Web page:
Entrepreneur Jigar Shah reflects on clean energy finance, the importance of plain speaking

By Sarah Golden, GreenBiz

If you’ve heard Jigar Shah talk, it won’t surprise you that he has a couple opinions about a couple things. And his track record shows he might be onto something. The co-founder of Generate Capital has been following and shaping the clean energy sector for decades. His weapon of choice: financial mechanisms to open up new clean energy options.

Among Shah’s claim to fame is founding SunEdison in 2003, where he designed the first no-money-down solar contract, and heading up Richard Branson’s Carbon War Room to support entrepreneurs working on climate solutions. He’s also shot into earned podcast fame with his no-nonsense style on “The Energy Gang.” I had a chance to chat with Jigar and talk about his communication style, his inspiration and what the private sector can do to leverage clean energy more and better. Continue reading here.

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Tri-State

Into the fray, The Durango Telegraph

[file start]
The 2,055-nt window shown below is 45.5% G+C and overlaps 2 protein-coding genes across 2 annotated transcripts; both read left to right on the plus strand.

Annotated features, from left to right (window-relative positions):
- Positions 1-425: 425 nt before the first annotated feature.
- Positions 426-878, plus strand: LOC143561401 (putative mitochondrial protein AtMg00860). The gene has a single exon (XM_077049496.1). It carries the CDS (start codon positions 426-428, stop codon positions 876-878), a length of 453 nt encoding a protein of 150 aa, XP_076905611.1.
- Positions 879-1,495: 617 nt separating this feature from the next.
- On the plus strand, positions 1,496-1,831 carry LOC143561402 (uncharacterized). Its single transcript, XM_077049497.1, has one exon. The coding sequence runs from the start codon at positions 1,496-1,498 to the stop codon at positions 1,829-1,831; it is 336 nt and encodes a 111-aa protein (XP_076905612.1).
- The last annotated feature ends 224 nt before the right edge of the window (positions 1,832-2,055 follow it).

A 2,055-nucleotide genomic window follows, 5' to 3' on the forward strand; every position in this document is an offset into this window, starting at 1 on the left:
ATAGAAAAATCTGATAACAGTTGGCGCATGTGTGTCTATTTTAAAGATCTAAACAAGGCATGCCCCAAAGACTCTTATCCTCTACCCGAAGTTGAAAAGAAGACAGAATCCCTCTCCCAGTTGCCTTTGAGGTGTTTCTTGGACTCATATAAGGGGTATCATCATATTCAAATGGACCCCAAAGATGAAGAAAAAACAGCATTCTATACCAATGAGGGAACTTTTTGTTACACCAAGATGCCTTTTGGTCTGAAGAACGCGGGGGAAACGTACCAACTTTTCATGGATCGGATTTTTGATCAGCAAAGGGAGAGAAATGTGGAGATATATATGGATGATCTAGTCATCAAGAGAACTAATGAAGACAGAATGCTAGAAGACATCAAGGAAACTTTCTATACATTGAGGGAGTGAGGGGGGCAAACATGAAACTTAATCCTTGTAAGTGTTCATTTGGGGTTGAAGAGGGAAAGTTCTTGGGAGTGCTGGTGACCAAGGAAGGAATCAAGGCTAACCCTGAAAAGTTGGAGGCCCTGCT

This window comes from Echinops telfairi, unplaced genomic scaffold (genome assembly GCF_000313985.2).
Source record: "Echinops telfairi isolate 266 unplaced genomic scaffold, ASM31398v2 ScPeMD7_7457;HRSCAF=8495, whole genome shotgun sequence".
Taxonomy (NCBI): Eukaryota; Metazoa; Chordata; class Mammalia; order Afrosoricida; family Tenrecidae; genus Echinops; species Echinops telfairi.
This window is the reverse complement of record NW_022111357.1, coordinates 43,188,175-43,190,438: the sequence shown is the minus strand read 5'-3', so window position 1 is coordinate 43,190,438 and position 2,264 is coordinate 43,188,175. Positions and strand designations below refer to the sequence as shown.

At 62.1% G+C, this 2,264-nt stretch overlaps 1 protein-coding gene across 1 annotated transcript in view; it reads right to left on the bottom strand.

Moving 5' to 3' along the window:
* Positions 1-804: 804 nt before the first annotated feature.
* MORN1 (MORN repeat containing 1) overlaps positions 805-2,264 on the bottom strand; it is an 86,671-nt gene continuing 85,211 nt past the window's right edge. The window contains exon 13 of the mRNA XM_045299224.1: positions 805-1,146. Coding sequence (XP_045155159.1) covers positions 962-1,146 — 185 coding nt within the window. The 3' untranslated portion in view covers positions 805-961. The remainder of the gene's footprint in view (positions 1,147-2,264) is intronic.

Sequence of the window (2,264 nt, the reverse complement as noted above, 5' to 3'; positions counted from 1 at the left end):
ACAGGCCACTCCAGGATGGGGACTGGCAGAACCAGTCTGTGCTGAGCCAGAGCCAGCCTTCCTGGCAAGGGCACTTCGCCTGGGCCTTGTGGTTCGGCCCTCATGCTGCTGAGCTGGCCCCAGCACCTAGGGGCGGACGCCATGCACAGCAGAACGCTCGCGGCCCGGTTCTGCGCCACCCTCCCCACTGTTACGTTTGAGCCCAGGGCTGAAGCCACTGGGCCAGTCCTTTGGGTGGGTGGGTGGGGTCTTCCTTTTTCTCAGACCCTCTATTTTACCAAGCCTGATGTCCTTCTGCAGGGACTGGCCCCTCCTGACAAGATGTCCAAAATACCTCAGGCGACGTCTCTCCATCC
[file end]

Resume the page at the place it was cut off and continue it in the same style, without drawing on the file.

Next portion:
Over the past several years, rural electric cooperatives like La Plata Electric Association, which are also members of Tri-State Generation and Transmission, have been looking for ways to increase the amount of renewable energy they can produce locally. However, under their contracts with Tri-State, that local energy production has been limited to just 5 percent of the total power they use. This has caused some rural coops to consider other options.

Tri-State Map
Tri-State’s 43 member distribution systems (18 in Colorado, 11 in New Mexico, 8 in Wyoming and 6 in western Nebraska) directly supply electricity to rural residences, farms and ranches, cities, towns and suburban communities, as well as large and small commercial businesses and industries. Combined, they serve more than 1 million consumers in nearly 200,000-square-mile area. Nebraska Members

Cooperatives are democratic organizations governed by their members who actively participate by making decisions through voting. Tri-State’s board of directors is made up of one representative from each of its 43 member distribution systems, and each of its members function under a similar structure.